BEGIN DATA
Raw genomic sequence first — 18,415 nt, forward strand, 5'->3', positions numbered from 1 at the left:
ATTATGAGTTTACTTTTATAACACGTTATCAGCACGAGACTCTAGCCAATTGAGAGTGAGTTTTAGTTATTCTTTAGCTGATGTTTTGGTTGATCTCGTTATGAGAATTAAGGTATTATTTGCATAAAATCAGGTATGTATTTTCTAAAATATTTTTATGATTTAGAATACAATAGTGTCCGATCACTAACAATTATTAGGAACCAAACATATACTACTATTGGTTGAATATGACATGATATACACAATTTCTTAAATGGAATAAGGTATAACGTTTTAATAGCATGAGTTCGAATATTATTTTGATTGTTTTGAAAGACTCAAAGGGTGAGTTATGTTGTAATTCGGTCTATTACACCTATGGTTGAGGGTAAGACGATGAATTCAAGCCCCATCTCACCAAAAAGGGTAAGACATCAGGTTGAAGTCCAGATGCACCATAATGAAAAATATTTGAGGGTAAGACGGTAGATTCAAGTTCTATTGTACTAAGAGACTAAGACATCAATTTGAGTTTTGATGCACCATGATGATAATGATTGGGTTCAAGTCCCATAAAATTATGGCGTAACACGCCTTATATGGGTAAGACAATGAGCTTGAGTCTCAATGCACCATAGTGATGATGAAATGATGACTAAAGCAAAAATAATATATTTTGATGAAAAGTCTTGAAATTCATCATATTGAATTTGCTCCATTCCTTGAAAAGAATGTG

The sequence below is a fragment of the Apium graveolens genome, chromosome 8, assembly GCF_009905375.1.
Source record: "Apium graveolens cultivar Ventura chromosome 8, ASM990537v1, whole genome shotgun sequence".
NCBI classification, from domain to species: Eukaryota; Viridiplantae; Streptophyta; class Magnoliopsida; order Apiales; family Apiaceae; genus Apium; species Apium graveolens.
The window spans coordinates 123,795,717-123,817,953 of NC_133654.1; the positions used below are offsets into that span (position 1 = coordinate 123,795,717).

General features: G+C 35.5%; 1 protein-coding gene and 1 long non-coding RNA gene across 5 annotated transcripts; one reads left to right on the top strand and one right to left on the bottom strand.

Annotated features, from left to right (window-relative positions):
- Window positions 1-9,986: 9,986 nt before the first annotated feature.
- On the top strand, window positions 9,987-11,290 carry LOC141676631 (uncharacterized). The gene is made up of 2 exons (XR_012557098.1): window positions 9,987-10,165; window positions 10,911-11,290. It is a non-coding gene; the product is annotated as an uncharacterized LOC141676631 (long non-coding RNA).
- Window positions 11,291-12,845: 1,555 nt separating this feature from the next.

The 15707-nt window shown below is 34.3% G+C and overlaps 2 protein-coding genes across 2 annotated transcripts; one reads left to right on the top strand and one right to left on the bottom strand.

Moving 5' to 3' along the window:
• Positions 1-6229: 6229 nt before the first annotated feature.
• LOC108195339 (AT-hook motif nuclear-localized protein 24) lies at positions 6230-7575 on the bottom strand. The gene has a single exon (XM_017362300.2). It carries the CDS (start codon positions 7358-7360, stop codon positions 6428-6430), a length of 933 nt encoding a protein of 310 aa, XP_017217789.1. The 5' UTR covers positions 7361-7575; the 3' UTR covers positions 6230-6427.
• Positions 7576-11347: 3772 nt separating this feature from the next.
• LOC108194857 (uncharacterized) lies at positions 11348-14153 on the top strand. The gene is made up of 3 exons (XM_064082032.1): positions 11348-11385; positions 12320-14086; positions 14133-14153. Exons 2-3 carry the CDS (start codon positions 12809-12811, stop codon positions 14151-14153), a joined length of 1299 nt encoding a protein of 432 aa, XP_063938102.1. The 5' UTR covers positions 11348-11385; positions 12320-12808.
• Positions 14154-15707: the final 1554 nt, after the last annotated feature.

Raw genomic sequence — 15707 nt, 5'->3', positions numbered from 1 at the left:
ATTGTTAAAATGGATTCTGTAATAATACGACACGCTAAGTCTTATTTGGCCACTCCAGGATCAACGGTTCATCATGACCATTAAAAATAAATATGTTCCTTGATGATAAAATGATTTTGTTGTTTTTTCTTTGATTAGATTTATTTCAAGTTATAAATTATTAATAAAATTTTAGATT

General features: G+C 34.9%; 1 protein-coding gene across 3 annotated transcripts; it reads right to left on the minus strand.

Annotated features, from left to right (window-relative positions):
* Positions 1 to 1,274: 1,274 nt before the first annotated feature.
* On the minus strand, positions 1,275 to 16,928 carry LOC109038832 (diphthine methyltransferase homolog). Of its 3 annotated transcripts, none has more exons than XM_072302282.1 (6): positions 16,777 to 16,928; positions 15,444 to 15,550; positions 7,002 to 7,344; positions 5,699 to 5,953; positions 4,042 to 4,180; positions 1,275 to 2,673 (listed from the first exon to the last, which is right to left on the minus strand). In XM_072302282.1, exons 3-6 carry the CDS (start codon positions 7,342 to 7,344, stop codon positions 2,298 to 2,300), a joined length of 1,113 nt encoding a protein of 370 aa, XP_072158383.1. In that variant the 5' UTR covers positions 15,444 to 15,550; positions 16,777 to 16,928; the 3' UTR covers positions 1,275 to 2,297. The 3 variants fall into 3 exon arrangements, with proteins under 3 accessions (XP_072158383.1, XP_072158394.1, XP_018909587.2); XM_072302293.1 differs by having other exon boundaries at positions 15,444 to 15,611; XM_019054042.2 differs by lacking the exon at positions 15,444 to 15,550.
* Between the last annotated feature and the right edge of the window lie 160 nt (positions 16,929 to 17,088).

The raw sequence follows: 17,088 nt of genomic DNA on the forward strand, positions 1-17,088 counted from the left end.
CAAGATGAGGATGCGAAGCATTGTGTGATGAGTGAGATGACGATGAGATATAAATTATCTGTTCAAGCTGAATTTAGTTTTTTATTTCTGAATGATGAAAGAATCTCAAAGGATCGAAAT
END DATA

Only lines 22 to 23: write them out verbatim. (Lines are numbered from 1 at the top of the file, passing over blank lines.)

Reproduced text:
Annotated features, from left to right (window-relative positions):
* Positions 1 to 1,274: 1,274 nt before the first annotated feature.